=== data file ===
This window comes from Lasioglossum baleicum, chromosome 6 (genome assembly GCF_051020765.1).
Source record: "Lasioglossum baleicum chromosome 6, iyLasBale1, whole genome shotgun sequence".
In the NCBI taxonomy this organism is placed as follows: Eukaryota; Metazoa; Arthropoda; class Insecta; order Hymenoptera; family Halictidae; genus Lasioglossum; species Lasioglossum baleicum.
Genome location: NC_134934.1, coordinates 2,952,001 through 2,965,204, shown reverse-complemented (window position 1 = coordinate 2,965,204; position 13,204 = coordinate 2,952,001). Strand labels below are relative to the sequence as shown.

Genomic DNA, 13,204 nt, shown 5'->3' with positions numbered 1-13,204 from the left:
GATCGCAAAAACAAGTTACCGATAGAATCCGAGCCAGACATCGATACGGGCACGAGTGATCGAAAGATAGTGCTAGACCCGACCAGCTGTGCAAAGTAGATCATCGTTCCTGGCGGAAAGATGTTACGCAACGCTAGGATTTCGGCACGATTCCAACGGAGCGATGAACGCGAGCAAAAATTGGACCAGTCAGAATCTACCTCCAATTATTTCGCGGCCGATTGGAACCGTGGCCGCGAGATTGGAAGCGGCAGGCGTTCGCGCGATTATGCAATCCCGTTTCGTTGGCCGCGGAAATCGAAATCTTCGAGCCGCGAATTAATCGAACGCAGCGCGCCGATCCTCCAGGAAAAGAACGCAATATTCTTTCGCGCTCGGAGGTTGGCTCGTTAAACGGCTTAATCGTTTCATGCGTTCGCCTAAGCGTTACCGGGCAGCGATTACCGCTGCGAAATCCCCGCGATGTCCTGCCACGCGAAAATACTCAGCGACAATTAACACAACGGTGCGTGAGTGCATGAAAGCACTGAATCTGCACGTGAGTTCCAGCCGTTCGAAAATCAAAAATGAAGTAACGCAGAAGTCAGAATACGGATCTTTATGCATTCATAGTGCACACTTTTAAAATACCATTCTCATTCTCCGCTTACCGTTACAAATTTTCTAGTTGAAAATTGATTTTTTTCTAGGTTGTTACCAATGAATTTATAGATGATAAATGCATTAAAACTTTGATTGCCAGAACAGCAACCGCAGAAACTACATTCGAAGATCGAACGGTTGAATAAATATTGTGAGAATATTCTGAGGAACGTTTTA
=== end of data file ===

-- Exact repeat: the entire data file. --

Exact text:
This window comes from Lasioglossum baleicum, chromosome 6 (genome assembly GCF_051020765.1).
Source record: "Lasioglossum baleicum chromosome 6, iyLasBale1, whole genome shotgun sequence".
In the NCBI taxonomy this organism is placed as follows: Eukaryota; Metazoa; Arthropoda; class Insecta; order Hymenoptera; family Halictidae; genus Lasioglossum; species Lasioglossum baleicum.
Genome location: NC_134934.1, coordinates 2,952,001 through 2,965,204, shown reverse-complemented (window position 1 = coordinate 2,965,204; position 13,204 = coordinate 2,952,001). Strand labels below are relative to the sequence as shown.

Genomic DNA, 13,204 nt, shown 5'->3' with positions numbered 1-13,204 from the left:
GATCGCAAAAACAAGTTACCGATAGAATCCGAGCCAGACATCGATACGGGCACGAGTGATCGAAAGATAGTGCTAGACCCGACCAGCTGTGCAAAGTAGATCATCGTTCCTGGCGGAAAGATGTTACGCAACGCTAGGATTTCGGCACGATTCCAACGGAGCGATGAACGCGAGCAAAAATTGGACCAGTCAGAATCTACCTCCAATTATTTCGCGGCCGATTGGAACCGTGGCCGCGAGATTGGAAGCGGCAGGCGTTCGCGCGATTATGCAATCCCGTTTCGTTGGCCGCGGAAATCGAAATCTTCGAGCCGCGAATTAATCGAACGCAGCGCGCCGATCCTCCAGGAAAAGAACGCAATATTCTTTCGCGCTCGGAGGTTGGCTCGTTAAACGGCTTAATCGTTTCATGCGTTCGCCTAAGCGTTACCGGGCAGCGATTACCGCTGCGAAATCCCCGCGATGTCCTGCCACGCGAAAATACTCAGCGACAATTAACACAACGGTGCGTGAGTGCATGAAAGCACTGAATCTGCACGTGAGTTCCAGCCGTTCGAAAATCAAAAATGAAGTAACGCAGAAGTCAGAATACGGATCTTTATGCATTCATAGTGCACACTTTTAAAATACCATTCTCATTCTCCGCTTACCGTTACAAATTTTCTAGTTGAAAATTGATTTTTTTCTAGGTTGTTACCAATGAATTTATAGATGATAAATGCATTAAAACTTTGATTGCCAGAACAGCAACCGCAGAAACTACATTCGAAGATCGAACGGTTGAATAAATATTGTGAGAATATTCTGAGGAACGTTTTA